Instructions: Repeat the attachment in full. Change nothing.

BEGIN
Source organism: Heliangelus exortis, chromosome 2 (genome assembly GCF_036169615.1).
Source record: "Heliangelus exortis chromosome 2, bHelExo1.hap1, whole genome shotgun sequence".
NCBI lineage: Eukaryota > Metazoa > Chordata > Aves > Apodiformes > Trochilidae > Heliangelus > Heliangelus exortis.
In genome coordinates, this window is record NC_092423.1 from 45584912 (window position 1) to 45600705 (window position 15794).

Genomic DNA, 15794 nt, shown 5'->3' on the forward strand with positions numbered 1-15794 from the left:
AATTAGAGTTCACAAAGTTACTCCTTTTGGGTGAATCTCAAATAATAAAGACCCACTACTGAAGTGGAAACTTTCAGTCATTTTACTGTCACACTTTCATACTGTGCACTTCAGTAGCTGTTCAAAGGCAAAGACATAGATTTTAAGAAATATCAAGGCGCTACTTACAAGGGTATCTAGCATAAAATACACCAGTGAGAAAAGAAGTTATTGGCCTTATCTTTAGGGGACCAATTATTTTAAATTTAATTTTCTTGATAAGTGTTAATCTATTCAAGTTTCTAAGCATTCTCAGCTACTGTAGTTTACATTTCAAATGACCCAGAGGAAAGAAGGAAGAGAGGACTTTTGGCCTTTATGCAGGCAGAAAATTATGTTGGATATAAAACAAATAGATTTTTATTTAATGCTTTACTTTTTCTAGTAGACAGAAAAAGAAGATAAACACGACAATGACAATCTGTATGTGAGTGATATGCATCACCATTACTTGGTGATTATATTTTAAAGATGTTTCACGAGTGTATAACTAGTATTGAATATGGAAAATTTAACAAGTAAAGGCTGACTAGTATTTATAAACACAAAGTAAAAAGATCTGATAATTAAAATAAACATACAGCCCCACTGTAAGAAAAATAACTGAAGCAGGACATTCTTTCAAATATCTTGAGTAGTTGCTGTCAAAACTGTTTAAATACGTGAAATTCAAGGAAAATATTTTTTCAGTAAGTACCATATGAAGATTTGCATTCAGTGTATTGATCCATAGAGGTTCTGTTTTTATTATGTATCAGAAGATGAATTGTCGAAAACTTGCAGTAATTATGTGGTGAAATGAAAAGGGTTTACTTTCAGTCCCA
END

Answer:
Source organism: Heliangelus exortis, chromosome 2 (genome assembly GCF_036169615.1).
Source record: "Heliangelus exortis chromosome 2, bHelExo1.hap1, whole genome shotgun sequence".
NCBI lineage: Eukaryota > Metazoa > Chordata > Aves > Apodiformes > Trochilidae > Heliangelus > Heliangelus exortis.
In genome coordinates, this window is record NC_092423.1 from 45584912 (window position 1) to 45600705 (window position 15794).

Genomic DNA, 15794 nt, shown 5'->3' on the forward strand with positions numbered 1-15794 from the left:
AATTAGAGTTCACAAAGTTACTCCTTTTGGGTGAATCTCAAATAATAAAGACCCACTACTGAAGTGGAAACTTTCAGTCATTTTACTGTCACACTTTCATACTGTGCACTTCAGTAGCTGTTCAAAGGCAAAGACATAGATTTTAAGAAATATCAAGGCGCTACTTACAAGGGTATCTAGCATAAAATACACCAGTGAGAAAAGAAGTTATTGGCCTTATCTTTAGGGGACCAATTATTTTAAATTTAATTTTCTTGATAAGTGTTAATCTATTCAAGTTTCTAAGCATTCTCAGCTACTGTAGTTTACATTTCAAATGACCCAGAGGAAAGAAGGAAGAGAGGACTTTTGGCCTTTATGCAGGCAGAAAATTATGTTGGATATAAAACAAATAGATTTTTATTTAATGCTTTACTTTTTCTAGTAGACAGAAAAAGAAGATAAACACGACAATGACAATCTGTATGTGAGTGATATGCATCACCATTACTTGGTGATTATATTTTAAAGATGTTTCACGAGTGTATAACTAGTATTGAATATGGAAAATTTAACAAGTAAAGGCTGACTAGTATTTATAAACACAAAGTAAAAAGATCTGATAATTAAAATAAACATACAGCCCCACTGTAAGAAAAATAACTGAAGCAGGACATTCTTTCAAATATCTTGAGTAGTTGCTGTCAAAACTGTTTAAATACGTGAAATTCAAGGAAAATATTTTTTCAGTAAGTACCATATGAAGATTTGCATTCAGTGTATTGATCCATAGAGGTTCTGTTTTTATTATGTATCAGAAGATGAATTGTCGAAAACTTGCAGTAATTATGTGGTGAAATGAAAAGGGTTTACTTTCAGTCCCA